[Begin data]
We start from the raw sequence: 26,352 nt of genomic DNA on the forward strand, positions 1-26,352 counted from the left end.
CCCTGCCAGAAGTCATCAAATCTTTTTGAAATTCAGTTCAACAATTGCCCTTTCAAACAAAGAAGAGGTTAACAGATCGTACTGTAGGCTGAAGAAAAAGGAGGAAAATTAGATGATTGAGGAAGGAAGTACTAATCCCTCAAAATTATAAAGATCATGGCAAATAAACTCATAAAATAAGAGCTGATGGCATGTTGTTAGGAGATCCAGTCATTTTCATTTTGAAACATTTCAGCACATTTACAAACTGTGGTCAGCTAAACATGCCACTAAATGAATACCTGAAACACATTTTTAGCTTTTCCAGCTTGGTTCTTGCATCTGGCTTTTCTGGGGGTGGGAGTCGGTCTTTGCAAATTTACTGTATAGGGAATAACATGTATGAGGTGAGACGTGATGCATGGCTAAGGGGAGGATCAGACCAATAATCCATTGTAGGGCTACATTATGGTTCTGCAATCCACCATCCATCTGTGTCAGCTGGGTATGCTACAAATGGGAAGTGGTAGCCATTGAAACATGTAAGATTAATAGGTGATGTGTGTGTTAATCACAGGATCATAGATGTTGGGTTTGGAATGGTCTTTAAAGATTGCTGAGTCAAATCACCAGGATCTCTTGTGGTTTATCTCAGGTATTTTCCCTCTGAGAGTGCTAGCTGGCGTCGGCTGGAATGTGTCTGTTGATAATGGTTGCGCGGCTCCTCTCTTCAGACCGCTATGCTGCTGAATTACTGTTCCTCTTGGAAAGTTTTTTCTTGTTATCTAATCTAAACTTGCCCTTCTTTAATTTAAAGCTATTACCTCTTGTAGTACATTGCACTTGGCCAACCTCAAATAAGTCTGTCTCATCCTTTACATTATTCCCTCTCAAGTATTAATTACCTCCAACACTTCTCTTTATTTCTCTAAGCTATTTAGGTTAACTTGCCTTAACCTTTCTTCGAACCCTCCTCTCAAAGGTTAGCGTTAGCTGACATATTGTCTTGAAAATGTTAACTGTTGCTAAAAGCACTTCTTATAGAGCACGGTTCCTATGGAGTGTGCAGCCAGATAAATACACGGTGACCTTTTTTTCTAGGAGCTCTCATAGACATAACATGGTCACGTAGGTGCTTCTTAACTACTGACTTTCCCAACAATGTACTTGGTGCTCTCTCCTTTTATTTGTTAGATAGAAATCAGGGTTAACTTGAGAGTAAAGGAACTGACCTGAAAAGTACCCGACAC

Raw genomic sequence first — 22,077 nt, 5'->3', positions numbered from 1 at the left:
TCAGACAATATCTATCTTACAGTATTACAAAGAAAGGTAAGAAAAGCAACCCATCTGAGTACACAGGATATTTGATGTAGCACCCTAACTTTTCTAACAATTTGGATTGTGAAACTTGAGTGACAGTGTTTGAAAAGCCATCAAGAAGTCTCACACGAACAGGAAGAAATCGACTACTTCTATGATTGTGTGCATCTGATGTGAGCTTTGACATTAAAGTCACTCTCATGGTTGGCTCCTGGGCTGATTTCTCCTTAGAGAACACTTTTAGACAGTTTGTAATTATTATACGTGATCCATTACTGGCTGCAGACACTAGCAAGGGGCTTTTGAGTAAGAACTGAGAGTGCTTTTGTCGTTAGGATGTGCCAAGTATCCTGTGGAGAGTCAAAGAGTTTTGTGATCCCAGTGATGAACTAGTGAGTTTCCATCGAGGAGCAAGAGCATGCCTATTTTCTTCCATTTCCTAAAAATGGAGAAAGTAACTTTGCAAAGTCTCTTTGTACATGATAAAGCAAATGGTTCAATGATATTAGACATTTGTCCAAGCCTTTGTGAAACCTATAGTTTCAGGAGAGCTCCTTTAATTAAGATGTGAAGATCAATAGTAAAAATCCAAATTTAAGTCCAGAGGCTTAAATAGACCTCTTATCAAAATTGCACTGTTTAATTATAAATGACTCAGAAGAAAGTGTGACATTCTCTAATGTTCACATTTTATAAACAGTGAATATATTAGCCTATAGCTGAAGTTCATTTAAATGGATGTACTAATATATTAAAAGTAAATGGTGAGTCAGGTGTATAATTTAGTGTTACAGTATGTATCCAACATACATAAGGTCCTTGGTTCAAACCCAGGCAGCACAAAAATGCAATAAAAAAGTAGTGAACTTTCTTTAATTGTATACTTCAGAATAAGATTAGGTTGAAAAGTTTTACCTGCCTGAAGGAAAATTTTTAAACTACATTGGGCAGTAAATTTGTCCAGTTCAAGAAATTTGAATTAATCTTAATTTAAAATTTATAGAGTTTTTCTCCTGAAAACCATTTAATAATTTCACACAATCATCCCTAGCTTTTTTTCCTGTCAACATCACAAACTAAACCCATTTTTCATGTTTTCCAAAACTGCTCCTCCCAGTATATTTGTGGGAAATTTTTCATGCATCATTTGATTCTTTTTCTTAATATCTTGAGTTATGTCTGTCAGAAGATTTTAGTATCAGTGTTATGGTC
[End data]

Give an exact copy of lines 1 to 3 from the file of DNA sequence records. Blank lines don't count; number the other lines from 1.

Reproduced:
We start from the raw sequence: 26,352 nt of genomic DNA on the forward strand, positions 1-26,352 counted from the left end.
CCCTGCCAGAAGTCATCAAATCTTTTTGAAATTCAGTTCAACAATTGCCCTTTCAAACAAAGAAGAGGTTAACAGATCGTACTGTAGGCTGAAGAAAAAGGAGGAAAATTAGATGATTGAGGAAGGAAGTACTAATCCCTCAAAATTATAAAGATCATGGCAAATAAACTCATAAAATAAGAGCTGATGGCATGTTGTTAGGAGATCCAGTCATTTTCATTTTGAAACATTTCAGCACATTTACAAACTGTGGTCAGCTAAACATGCCACTAAATGAATACCTGAAACACATTTTTAGCTTTTCCAGCTTGGTTCTTGCATCTGGCTTTTCTGGGGGTGGGAGTCGGTCTTTGCAAATTTACTGTATAGGGAATAACATGTATGAGGTGAGACGTGATGCATGGCTAAGGGGAGGATCAGACCAATAATCCATTGTAGGGCTACATTATGGTTCTGCAATCCACCATCCATCTGTGTCAGCTGGGTATGCTACAAATGGGAAGTGGTAGCCATTGAAACATGTAAGATTAATAGGTGATGTGTGTGTTAATCACAGGATCATAGATGTTGGGTTTGGAATGGTCTTTAAAGATTGCTGAGTCAAATCACCAGGATCTCTTGTGGTTTATCTCAGGTATTTTCCCTCTGAGAGTGCTAGCTGGCGTCGGCTGGAATGTGTCTGTTGATAATGGTTGCGCGGCTCCTCTCTTCAGACCGCTATGCTGCTGAATTACTGTTCCTCTTGGAAAGTTTTTTCTTGTTATCTAATCTAAACTTGCCCTTCTTTAATTTAAAGCTATTACCTCTTGTAGTACATTGCACTTGGCCAACCTCAAATAAGTCTGTCTCATCCTTTACATTATTCCCTCTCAAGTATTAATTACCTCCAACACTTCTCTTTATTTCTCTAAGCTATTTAGGTTAACTTGCCTTAACCTTTCTTCGAACCCTCCTCTCAAAGGTTAGCGTTAGCTGACATATTGTCTTGAAAATGTTAACTGTTGCTAAAAGCACTTCTTATAGAGCACGGTTCCTATGGAGTGTGCAGCCAGATAAATACACGGTGACCTTTTTTTCTAGGAGCTCTCATAGACATAACATGGTCACGTAGGTGCTTCTTAACTACTGACTTTCCCAACAATGTACTTGGTGCTCTCTCCTTTTATTTGTTAGATAGAAATCAGGGTTAACTTGAGAGTAAAGGAACTGACCTGAAAAGTACCCGACAC

Raw genomic sequence first — 22,077 nt, 5'->3', positions numbered from 1 at the left: